Events and Exhibits

Various exhibits from the historical collection are on display throughout the Library.  The Museum’s staff and volunteers also regularly hold programs related to Stockbridge history.

Current Exhibit:

“Margaret French Cresson: Her Artistic Life and Legacy in Preserving Chesterwood”

Chesterwood, the home, studio and gardens of sculptor Daniel Chester French, celebrates its 50th anniversary with a special exhibition recognizing French’s daughter, Margaret French Cresson (1889–1973) as an artist in her own right as well as honoring her dedication to preserving Chesterwood. “Margaret French Cresson: Her Artistic Life and Legacy in Preserving Chesterwood” will be on display at The Stockbridge Library, Museum & Archives from March 1 through April 30, 2019.

French, most well-known for his sculpture of Abraham Lincoln at the Lincoln Memorial in Washington, D.C., divided his time between New York City and Stockbridge, where he and his family spent their summers starting in 1897.  His only child Margaret enjoyed entertaining friends in the country and often sculpted alongside her father in his studio.  After French and his wife, Mary, passed away, Margaret inherited Chesterwood, making it her full-time home in the 1950s.  Passionate about keeping her father’s artistic legacy alive, she donated Chesterwood, with the exception of the Residence where she lived until her death in 1973, to the National Trust for Historic Preservation, a private, non-profit organization based in Washington, D.C., which opened the property as a historic site to the public on June 9, 1969.  After Cresson’s death in 1973, the Residence and its contents became the property of the National Trust as well.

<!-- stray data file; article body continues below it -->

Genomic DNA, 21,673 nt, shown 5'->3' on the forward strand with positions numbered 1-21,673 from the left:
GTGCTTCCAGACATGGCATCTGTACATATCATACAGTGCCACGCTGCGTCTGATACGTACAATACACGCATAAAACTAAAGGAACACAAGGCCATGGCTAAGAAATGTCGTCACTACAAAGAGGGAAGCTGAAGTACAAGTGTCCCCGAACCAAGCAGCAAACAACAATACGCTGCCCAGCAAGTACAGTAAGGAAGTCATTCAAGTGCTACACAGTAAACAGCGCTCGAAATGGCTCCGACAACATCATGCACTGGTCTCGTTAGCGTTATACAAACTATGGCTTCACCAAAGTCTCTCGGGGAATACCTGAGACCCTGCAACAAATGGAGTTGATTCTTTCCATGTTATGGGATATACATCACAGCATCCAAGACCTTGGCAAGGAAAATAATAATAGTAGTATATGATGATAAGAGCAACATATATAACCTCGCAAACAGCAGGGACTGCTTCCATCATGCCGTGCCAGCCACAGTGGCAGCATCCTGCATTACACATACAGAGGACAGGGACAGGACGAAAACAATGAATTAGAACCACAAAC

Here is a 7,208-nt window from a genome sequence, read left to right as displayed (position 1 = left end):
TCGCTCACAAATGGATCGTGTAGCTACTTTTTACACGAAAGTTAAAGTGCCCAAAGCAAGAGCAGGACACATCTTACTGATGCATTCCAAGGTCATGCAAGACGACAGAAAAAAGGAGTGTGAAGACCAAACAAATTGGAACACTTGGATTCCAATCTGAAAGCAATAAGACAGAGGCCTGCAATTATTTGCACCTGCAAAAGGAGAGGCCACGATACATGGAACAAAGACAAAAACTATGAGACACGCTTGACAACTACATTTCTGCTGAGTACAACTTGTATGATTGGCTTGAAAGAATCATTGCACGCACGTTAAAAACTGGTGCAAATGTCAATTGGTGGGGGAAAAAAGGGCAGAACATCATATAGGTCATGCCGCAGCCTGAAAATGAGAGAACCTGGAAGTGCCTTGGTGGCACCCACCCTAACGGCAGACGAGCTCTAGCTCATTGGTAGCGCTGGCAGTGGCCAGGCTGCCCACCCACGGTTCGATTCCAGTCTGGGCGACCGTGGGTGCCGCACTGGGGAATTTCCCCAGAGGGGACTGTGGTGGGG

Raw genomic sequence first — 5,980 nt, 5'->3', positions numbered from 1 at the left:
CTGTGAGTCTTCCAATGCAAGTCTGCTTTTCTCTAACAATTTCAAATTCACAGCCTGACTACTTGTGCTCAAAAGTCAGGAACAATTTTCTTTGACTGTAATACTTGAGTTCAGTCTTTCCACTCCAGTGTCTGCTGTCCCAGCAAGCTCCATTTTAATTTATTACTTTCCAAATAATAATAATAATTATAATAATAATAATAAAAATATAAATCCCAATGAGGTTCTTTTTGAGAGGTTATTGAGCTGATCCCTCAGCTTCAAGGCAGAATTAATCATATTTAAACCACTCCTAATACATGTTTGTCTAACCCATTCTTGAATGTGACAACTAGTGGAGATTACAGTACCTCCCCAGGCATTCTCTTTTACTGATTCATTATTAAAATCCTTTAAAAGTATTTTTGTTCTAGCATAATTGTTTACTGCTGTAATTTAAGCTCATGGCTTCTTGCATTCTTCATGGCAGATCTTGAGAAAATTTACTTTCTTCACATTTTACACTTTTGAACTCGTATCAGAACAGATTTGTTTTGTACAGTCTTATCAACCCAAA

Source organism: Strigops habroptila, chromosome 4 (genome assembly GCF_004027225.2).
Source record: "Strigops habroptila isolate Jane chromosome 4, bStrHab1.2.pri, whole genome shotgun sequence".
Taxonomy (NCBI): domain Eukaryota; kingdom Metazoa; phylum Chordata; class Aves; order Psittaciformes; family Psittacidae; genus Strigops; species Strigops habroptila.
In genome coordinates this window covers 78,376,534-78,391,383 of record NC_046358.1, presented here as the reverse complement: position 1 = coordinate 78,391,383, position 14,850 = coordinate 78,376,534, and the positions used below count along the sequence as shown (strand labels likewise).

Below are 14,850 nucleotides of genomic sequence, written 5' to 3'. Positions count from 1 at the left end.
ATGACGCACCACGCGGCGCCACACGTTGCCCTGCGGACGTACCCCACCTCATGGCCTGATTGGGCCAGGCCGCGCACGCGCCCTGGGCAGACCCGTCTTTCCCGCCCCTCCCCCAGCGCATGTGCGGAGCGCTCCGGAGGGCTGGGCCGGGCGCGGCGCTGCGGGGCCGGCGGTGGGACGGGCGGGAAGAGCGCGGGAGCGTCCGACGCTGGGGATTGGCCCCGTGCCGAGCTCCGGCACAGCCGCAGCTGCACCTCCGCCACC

“Margaret French Cresson: Her Artistic Life and Legacy in Preserving Chesterwood” will feature historical photographs that illustrate Cresson’s life at Chesterwood: modeling for her father, socializing with friends and family, and creating sculpture in the studio, as well as photographs of her as the “keeper” of Chesterwood.  The exhibition will also highlight her work as a sculptor through portrait reliefs, small bronzes, exhibition photographs and catalogues.  Other personal objects, such as diaries, scrapbooks, writings, and ephemera will contribute to an understanding of Cresson’s life and her involvement in civic activities in Stockbridge and the Berkshires at large.

“Margaret French Cresson’s remarkable life as the daughter of a famous American artist was shaped by Chesterwood and the Berkshire community which she eventually called home.  It seems only fitting as we celebrate the site’s 50th anniversary that we acknowledge her role in preserving Chesterwood as well as her own creative pursuits,” said Donna Hassler, Chesterwood’s executive director and co-curator of the exhibition.